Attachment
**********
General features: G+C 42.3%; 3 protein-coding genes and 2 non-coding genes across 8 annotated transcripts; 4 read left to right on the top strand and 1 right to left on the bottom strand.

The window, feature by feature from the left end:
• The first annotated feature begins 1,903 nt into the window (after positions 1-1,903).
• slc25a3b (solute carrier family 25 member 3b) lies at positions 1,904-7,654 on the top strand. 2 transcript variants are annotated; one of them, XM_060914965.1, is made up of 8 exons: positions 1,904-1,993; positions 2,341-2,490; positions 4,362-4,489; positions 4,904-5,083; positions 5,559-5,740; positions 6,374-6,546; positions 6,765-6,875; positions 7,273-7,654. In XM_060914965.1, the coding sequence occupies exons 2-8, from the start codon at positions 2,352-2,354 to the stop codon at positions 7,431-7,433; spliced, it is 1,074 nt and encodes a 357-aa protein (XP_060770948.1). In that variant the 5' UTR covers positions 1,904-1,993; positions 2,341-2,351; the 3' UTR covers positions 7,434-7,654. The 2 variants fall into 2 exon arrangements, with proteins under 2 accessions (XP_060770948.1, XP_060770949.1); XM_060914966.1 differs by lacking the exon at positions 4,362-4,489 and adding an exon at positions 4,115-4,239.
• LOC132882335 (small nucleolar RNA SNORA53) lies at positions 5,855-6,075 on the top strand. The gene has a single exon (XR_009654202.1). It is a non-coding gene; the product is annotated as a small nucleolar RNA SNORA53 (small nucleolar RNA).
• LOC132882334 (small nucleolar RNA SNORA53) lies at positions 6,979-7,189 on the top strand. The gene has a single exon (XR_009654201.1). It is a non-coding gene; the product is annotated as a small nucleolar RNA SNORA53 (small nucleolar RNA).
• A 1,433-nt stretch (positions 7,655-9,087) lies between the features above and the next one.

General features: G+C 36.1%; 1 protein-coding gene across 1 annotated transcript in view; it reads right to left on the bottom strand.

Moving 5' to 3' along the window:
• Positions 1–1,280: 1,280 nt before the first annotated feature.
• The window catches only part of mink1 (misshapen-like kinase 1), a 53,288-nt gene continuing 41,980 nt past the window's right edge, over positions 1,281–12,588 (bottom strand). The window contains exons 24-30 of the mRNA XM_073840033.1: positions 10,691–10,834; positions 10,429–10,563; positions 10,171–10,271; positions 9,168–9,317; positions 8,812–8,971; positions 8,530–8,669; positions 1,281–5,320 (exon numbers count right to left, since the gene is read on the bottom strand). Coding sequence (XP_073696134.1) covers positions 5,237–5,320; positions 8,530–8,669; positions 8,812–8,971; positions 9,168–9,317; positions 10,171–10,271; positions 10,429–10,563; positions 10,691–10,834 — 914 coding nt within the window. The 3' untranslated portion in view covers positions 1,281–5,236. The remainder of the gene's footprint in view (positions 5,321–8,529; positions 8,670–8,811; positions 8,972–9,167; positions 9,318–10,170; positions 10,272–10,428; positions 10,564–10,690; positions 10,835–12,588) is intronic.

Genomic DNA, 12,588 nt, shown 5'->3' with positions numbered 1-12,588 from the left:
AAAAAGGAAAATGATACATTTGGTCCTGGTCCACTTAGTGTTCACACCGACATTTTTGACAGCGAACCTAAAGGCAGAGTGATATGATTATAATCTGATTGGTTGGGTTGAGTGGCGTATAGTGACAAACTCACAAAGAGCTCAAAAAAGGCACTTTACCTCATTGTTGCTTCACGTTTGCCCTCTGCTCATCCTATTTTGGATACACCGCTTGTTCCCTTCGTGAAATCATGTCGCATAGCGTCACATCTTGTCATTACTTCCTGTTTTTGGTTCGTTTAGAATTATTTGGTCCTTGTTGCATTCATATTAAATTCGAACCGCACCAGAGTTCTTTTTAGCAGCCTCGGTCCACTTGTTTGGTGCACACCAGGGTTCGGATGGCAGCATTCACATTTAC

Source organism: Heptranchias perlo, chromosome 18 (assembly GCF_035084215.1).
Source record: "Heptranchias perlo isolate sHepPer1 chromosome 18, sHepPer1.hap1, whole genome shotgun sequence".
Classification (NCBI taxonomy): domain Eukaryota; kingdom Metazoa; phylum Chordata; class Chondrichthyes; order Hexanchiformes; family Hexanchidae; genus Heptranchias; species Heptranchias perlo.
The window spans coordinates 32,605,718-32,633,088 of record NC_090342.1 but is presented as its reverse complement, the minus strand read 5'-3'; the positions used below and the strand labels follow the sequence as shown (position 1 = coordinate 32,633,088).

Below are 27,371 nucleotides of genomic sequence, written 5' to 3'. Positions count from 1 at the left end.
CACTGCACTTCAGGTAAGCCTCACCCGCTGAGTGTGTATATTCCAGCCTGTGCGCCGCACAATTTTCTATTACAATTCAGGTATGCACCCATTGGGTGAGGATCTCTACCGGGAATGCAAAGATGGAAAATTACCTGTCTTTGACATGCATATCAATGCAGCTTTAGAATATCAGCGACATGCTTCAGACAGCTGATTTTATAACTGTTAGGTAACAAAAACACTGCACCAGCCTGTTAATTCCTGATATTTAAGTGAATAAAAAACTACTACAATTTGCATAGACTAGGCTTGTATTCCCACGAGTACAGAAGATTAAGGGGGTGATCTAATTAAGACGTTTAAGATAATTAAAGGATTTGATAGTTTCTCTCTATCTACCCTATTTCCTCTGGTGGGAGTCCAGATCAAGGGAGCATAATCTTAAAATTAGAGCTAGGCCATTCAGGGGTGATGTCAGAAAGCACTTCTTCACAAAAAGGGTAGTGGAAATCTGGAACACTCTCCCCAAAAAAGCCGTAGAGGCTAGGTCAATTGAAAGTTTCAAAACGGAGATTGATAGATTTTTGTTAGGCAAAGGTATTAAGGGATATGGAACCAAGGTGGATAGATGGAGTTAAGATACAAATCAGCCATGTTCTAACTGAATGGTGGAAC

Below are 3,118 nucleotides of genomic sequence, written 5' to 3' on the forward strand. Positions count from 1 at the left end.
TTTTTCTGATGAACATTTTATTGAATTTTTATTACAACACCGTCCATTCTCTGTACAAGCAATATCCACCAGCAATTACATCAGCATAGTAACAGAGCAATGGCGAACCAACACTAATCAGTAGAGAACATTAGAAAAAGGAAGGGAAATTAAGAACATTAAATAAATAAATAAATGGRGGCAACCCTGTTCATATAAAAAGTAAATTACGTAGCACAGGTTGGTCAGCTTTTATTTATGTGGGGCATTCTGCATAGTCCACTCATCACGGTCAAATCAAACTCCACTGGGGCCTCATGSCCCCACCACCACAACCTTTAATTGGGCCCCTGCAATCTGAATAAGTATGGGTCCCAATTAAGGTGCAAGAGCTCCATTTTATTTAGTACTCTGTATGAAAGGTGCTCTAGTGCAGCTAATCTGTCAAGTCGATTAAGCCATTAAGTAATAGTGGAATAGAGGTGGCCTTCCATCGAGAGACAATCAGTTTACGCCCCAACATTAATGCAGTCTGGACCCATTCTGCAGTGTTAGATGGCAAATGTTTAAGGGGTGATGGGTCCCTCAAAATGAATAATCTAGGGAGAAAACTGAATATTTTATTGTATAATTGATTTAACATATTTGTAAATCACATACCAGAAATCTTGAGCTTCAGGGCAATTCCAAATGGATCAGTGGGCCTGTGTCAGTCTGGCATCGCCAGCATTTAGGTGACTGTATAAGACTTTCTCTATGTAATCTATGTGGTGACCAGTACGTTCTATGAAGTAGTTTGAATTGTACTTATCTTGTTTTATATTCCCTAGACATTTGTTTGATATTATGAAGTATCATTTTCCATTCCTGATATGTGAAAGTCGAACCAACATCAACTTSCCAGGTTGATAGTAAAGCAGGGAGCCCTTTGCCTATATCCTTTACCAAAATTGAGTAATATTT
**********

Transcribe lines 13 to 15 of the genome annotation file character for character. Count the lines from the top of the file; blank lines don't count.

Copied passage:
AAAAAGGAAAATGATACATTTGGTCCTGGTCCACTTAGTGTTCACACCGACATTTTTGACAGCGAACCTAAAGGCAGAGTGATATGATTATAATCTGATTGGTTGGGTTGAGTGGCGTATAGTGACAAACTCACAAAGAGCTCAAAAAAGGCACTTTACCTCATTGTTGCTTCACGTTTGCCCTCTGCTCATCCTATTTTGGATACACCGCTTGTTCCCTTCGTGAAATCATGTCGCATAGCGTCACATCTTGTCATTACTTCCTGTTTTTGGTTCGTTTAGAATTATTTGGTCCTTGTTGCATTCATATTAAATTCGAACCGCACCAGAGTTCTTTTTAGCAGCCTCGGTCCACTTGTTTGGTGCACACCAGGGTTCGGATGGCAGCATTCACATTTAC

Source organism: Heptranchias perlo, chromosome 18 (assembly GCF_035084215.1).
Source record: "Heptranchias perlo isolate sHepPer1 chromosome 18, sHepPer1.hap1, whole genome shotgun sequence".